Remarkably, this piece ignores the importance of the Affordable Care Act (ACA) as an economic benefit to the middle class. Every month more than 4.7 million people leave or lose their job. The vast majority of these people are middle class. Over the course of the year this would imply more than 50 million job changers if there were no repeat changers. (There are.) These people no longer have to worry about getting health care insurance for themselves and their families as a result of the ACA. This provides an enormous amount of economic security to the middle class. It is incredible the piece would not discuss this fact. Access to health insurance certainly matters much more to middle class families than the amount of goods the country exports.
The Washington Post just hates, hates, hates the idea that ordinary workers (i.e. people who don't earn six, seven, and eight figure salaries) should enjoy any job security. They took this hatred to Japan in their lead editorial, complaining that Japan's Prime Minister Shinzo Abe in a news conference following the re-election of his party pledged to pressure companies to raise wages. The Post told readers:
"a more effective, if less populist, action would be the passage of labor reforms to make hiring and firing easier."
Clearly the Post is focused on the firing part of the picture. Since Abe took office, Japanese companies have had little problem hiring workers. The employment to population ratio has risen by two full percentage points in the less than two years since Abe took office. This would be comparable to an increase in employment in the United States of almost 5 million people. That is almost 1 million more than the job growth we have actually seen over this period.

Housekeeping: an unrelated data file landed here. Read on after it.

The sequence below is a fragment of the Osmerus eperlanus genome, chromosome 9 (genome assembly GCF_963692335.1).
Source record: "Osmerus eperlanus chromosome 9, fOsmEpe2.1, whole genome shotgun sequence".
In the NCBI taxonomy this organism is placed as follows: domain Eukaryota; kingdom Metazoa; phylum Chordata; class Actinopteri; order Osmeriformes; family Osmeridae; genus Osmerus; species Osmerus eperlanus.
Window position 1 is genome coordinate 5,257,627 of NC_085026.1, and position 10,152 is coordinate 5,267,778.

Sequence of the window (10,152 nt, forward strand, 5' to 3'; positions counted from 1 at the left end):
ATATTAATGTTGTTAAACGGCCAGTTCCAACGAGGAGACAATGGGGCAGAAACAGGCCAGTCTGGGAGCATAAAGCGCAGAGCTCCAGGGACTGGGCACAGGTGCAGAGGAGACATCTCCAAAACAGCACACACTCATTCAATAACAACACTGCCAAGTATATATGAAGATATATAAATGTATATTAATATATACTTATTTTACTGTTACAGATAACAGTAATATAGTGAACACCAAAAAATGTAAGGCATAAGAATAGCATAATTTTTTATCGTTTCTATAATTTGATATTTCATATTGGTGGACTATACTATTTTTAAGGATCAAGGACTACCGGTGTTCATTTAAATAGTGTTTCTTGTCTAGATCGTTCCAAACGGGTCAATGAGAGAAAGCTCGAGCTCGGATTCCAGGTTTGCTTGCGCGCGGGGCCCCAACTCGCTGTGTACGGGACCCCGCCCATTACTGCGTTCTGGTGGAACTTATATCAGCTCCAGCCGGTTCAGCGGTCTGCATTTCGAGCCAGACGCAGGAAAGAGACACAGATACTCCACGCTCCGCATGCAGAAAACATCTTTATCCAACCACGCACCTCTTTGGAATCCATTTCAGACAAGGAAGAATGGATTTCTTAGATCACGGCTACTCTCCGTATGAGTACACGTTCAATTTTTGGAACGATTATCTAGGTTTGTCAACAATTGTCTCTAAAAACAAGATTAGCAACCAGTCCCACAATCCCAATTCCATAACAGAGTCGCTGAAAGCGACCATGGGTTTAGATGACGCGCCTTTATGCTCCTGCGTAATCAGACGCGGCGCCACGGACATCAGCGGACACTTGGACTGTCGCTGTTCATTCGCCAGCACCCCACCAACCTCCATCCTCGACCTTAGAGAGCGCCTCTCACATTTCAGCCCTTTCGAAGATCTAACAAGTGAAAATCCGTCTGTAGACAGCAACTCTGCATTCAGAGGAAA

Apparently the Post's editors thought it would be too crude to just say that it should be easier for Japanese companies to fire workers so it added the comment on hiring to confuse the issue.
I have often commented about the apparent difficulty of obtaining reliable information about the economy in downtown Washington, DC, as demonstrated by the news and reporting in the Washington Post. Michael Gerson gave us more evidence today in his column criticizing populism of the left and right. At one point he mocks Hilary Clinton for her populist rhetoric noting that her ties to Robert Rubin and concerns for the bond market make it unconvincing.
Gerson then adds:
"Some baggage can never be checked. And some of us find her past association with economic sanity to be reassuring."
Of course what Gerson is describing as "economic sanity" are the policies that gave us massive trade deficits, and the stock and housing bubbles. These policies are likely to result in close to ten trillion in lost output over the first two decades of this century. They have resulted in millions of lost jobs and homes. It would difficult to find an example of more disastrous economic policies being pursued in any major developed country. Obviously, if Gerson was able to get data on the economy he would not be associating Robert Rubin's policies with economic sanity.
The NYT's Upshot section ran a major piece headlined "as robots grow smarter, American workers struggle to keep up." The gist of the piece is that robots are rapidly replacing workers, leading to a lack of jobs. The piece focuses on the drop in employment in the last decade, which it attributes to the spread of robotization and computer technology. It includes comments from several economists pontificating about the impact on the distribution of income.